The New Horizons Mission to Pluto
It’s quite catching: the excitement of all those NASA boffins.
The success of the New Horizons mission to Pluto is wonderful. The images bring the planet so close, show the importance of his henchman Charon, the dark planet’s “heart”, and his handsome craggy features.
The astrology? Well, this mid-month we’ve been having a pretty tough opposition from Mars-Mercury to Pluto. On the day of the closest approach, July 14, the dynamic duo were sandwiched between the Sun and the Moon, all in watery and imaginative Cancer.
Now Cancer is the sign of home and tribe, so you could see this as symbolising the human family, cosily tucked up in our watery blue home, gazing out into deep, cold, distant space (Pluto in Capricorn). Mercury is the planet of flight, of course, so he would need to be involved. Mars gives the whole thing pioneering energy and daring. It’s a bit cowboy.
Who sent the mission to Pluto? The United States. Mars was at 13° Cancer, right on the US Sun on the day.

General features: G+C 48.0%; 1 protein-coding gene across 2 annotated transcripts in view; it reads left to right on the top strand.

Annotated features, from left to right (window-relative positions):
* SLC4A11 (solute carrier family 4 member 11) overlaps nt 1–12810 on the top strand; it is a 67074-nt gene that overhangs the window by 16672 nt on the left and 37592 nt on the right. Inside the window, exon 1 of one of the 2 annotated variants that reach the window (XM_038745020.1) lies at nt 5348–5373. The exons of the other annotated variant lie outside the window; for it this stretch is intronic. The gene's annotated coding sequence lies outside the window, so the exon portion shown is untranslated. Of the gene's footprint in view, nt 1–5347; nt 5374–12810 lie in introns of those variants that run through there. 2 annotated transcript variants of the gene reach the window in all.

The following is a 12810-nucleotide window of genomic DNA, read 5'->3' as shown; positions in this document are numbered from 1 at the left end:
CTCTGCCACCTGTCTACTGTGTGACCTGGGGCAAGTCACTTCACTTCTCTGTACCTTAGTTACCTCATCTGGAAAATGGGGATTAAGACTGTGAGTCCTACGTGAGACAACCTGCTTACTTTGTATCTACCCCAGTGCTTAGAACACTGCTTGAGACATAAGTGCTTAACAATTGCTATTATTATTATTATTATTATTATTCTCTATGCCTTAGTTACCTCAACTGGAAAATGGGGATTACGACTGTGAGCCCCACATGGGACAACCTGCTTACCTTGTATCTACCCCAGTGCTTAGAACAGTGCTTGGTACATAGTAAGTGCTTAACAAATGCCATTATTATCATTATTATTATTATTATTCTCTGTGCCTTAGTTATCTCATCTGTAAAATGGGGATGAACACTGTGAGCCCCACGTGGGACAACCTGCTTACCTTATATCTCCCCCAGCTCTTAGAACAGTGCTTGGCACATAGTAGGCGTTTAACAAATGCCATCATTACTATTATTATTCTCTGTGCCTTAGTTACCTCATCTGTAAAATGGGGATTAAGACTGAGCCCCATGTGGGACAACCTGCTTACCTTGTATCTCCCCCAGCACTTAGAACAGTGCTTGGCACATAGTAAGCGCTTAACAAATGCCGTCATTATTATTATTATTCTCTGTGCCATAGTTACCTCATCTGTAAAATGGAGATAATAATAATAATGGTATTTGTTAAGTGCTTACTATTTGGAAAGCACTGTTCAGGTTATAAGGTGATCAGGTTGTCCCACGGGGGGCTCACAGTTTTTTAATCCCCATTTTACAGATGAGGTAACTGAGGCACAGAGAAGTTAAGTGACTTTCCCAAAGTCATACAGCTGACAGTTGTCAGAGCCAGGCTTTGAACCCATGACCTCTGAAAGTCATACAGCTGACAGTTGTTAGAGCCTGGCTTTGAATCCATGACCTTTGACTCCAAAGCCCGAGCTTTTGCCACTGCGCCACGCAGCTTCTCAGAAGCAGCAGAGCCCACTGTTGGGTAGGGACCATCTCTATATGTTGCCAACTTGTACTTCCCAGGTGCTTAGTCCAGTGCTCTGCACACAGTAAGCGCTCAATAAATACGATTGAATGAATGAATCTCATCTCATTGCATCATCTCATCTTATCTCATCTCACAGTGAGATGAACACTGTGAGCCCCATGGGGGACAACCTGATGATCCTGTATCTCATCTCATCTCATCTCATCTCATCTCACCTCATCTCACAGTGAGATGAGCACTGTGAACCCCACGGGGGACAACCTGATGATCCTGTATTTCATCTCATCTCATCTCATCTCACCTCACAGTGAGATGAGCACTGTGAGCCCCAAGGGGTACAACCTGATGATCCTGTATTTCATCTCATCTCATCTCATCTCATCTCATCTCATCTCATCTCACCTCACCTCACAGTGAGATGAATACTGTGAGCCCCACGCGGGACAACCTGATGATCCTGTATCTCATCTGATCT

Uranus, the planet of tech, squares the Sun from Aries, Mars’ sign. We know that Uranus in Aries ought to be making some scientific breakthroughs, like this. Uranus is all about breaking through the Saturnian boundaries.
The thing is, though, that this chart is cast from planet Earth at 11.49 UTC — and the New Horizons mission was far, far away. So this chart would, theoretically anyway, only tell us about the impact the mission has on Earth. You’d have to cast a chart from Pluto’s point of view to get the other angle. The mind boggles.
Which is as it should be. We should be boggled.
And here’s something interesting, at the exact moment of the closest encounter — and NASA was doing the timing so we know it’s dead accurate – our own Moon was on the “bendings” at 3° Cancer, that is the point half way between her own nodes. If the Moon symbolises the people, our collective mind, maybe this close-up view of Pluto has opened our minds in a way that we have yet to work out.